Thursday, November 20, 2014

post election thoughts

It has now been several weeks since the US mid term elections are over.  The Republicans took control of the senate and increased their majority in the house.  When looking at both the overall election results and some interesting individual races my reaction can be summed up by a phrase I muttered just after I read the results "good luck with that".

While the results were not surprising, they are interesting.  Why would American voters reject the Democratic party and Obama?  The economy is growing (2.8% in 2012, 1.9% in 2013), unemployment is falling (5.8% in October), the stock market is at an all time high, and the budget deficit is under 3% which most economists consider the healthy limit and which was one of the Republicans primary concerns in recent years.   While these statistics do not seem overly impressive, compared to the Euro zone, Japan, Russia, Brazil, and almost anywhere they are actually pretty OK.  Though one may find many problems in Obama's economic policy, I would dare to say that they still chalk up a victory for Keynesian stimulus policies as opposed to the Austrian austerity policies which we have seen in Europe.  This is a difficult admission for me as I was on the Austrian side of the debate. 

The best way to explain the popularity of the Republican party is the fact that it is a mid-term election and people are often upset at the President's party in mid term elections.  In a brilliant op-ed, a political scientist and a graduate student offer the idea of getting rid of the mid term elections.  They highlight the problem of gridlock in Washington.  Indeed the events of the last few weeks highlight yet again the problems with the US political system. 

For a few days after the election, it seemed as if there was a sliver of hope for cooperation.  For starters Obama would not face any more elections, not that 2014 was his election, but he still had to look out for party interests in a way that he won't have to in 2016.  The Republicans had control of the Senate and House and would need to show America that they were not controlled by radical Tea Party members or that they were a not a party of 'no'.  They would need to show that they are interested in governing.  Perhaps there could be cooperation on a comprehensive immigration reform plan or on two important free trade deals in Europe and Asia.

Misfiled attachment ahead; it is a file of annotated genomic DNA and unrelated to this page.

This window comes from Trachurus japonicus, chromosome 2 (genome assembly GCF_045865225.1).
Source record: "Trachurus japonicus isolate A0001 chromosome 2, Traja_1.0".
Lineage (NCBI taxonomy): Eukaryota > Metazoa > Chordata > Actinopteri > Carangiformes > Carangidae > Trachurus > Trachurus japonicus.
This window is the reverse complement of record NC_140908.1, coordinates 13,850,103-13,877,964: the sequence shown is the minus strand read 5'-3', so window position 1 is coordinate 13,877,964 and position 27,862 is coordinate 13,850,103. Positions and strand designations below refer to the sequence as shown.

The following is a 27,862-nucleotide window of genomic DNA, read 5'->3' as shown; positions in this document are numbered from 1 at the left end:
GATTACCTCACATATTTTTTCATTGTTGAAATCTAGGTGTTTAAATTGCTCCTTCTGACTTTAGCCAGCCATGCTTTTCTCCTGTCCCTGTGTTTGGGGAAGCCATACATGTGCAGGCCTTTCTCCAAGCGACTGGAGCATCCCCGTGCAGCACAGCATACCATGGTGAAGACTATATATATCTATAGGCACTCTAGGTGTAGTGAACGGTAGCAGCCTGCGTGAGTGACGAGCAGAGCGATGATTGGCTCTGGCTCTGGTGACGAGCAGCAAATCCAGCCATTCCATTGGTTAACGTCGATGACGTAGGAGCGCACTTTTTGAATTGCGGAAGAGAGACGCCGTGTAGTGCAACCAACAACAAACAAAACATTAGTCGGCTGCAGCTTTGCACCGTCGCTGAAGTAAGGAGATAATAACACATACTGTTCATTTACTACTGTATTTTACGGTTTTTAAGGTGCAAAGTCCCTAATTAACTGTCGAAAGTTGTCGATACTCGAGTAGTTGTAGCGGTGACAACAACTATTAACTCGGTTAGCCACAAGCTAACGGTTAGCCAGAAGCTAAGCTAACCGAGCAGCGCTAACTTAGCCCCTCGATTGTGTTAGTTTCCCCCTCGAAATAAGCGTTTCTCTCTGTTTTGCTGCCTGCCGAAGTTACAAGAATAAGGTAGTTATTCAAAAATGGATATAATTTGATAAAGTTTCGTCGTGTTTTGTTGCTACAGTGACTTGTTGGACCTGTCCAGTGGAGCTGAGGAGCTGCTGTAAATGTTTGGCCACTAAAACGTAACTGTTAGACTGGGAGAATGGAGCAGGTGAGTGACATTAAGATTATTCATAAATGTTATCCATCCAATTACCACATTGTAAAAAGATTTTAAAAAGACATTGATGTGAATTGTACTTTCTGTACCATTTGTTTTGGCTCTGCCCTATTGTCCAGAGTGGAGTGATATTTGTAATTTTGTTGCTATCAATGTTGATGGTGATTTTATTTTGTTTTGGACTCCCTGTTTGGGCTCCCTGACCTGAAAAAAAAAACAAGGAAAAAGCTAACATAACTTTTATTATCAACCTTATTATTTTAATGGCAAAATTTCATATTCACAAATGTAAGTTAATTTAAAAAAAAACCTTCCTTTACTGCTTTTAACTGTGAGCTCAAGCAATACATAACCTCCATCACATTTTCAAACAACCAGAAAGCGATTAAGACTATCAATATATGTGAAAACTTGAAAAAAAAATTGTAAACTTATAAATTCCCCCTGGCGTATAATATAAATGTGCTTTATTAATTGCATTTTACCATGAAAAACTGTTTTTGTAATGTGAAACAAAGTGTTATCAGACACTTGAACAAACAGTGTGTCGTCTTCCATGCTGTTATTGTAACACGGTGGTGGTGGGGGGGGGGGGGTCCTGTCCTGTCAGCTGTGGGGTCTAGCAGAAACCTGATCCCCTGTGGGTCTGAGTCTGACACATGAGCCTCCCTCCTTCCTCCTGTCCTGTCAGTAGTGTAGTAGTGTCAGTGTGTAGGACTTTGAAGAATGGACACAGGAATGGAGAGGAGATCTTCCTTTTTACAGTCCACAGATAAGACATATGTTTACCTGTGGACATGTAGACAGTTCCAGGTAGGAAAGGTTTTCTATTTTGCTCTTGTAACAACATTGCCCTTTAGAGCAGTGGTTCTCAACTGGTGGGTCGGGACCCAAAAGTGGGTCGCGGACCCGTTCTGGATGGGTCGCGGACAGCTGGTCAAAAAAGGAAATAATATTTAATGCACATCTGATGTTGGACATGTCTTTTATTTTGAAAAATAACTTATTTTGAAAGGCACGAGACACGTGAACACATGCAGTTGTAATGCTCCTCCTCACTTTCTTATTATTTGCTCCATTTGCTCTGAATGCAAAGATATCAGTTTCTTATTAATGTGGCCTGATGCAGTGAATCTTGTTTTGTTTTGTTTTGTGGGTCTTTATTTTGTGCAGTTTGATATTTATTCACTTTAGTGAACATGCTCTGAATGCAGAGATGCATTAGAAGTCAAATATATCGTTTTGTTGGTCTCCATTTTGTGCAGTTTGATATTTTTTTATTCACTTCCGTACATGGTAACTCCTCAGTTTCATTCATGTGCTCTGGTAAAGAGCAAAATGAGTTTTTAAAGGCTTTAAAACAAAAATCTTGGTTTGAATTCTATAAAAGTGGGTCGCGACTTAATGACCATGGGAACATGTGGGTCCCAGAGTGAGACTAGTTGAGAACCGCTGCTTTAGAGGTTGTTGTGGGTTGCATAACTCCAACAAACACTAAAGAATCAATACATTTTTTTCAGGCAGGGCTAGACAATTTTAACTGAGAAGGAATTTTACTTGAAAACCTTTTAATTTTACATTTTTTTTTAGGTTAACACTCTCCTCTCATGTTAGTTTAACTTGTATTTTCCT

That of course seemed to be wishful thinking at best.  Obama is taking executive action regarding immigration reform and Republicans have not reacted kindly to the measure.  Despite pro free trade ideology, it is doubtful that Republicans will be interested in giving Obama fast track authority without getting something in return.  In short, we can expect another two years of a government that refuses to offer pragmatic solutions to America's problems. 

This should come as no surprise.  This is in part due to political system we have.  Grid lock is a designed function of the American system.  When one branch of Congress is from a different party than the President there will be gridlock and there is no way to resolve that gridlock.  For an interesting overview of this concept read this piece on Juan Linz's work.  Elections come and go, but most of the time gridlock continues.  While there are many solutions to the problem most of them, including the idea to cancel mid term elections, requires a constitutional amendment which makes them unlikely.

The hope then lies on Americans to choose respectable politicians who are willing to compromise and willing to consider realistic, pragmatic solutions (yes this is a criticism of Tea Party Republicans).  Yet, when looking at how crappy politicians fared in the election, the answer is surprisingly well.  Let's take a look at Idaho and Kansas for example.

In Idaho, the Republicans won every state wide office.  Despite a growing population, it is ranked last or close to last in every statistical category (disposable income, education spending, doctors per population, Internet speed, and the list goes on).  This has happened when neighboring states have all improved in these same statistics.  Idaho choose to bring back the same politicians who are responsible for the mess.  While Otter boasted of a Magic Valley Miracle, the Salvation Army paints a different picture.  For an interesting read on how Ybarra could win the superintendent race, read this article on the power of the Republican brand. Regarding Otter, a court ruled a large 60 million dollar broadband contract invalid because of cronyism.  Of course AJ Bajukoff mentioned this on the campaign, but he had a D next to his name.

In Kansas it was even worse.  Governor Brownback tried a tax experiment to turn Kansas into a Texas, it failed.  Somehow he was reelected despite leaving his state with a 1 billion dollar fiscal whole. Someone forgot to tell him that there is no giant oil industry in Kansas like there is in Texas or no massive tourism sector in Kansas like there is in Florida!  Oops. 

There is an old saying that says every nation deserves their government.  While the United States does have some structural problems that share part of the responsibility, the American people need to take responsibility for who they vote for as well.  Until they do all I can say is, good luck with that, you'll need it. 

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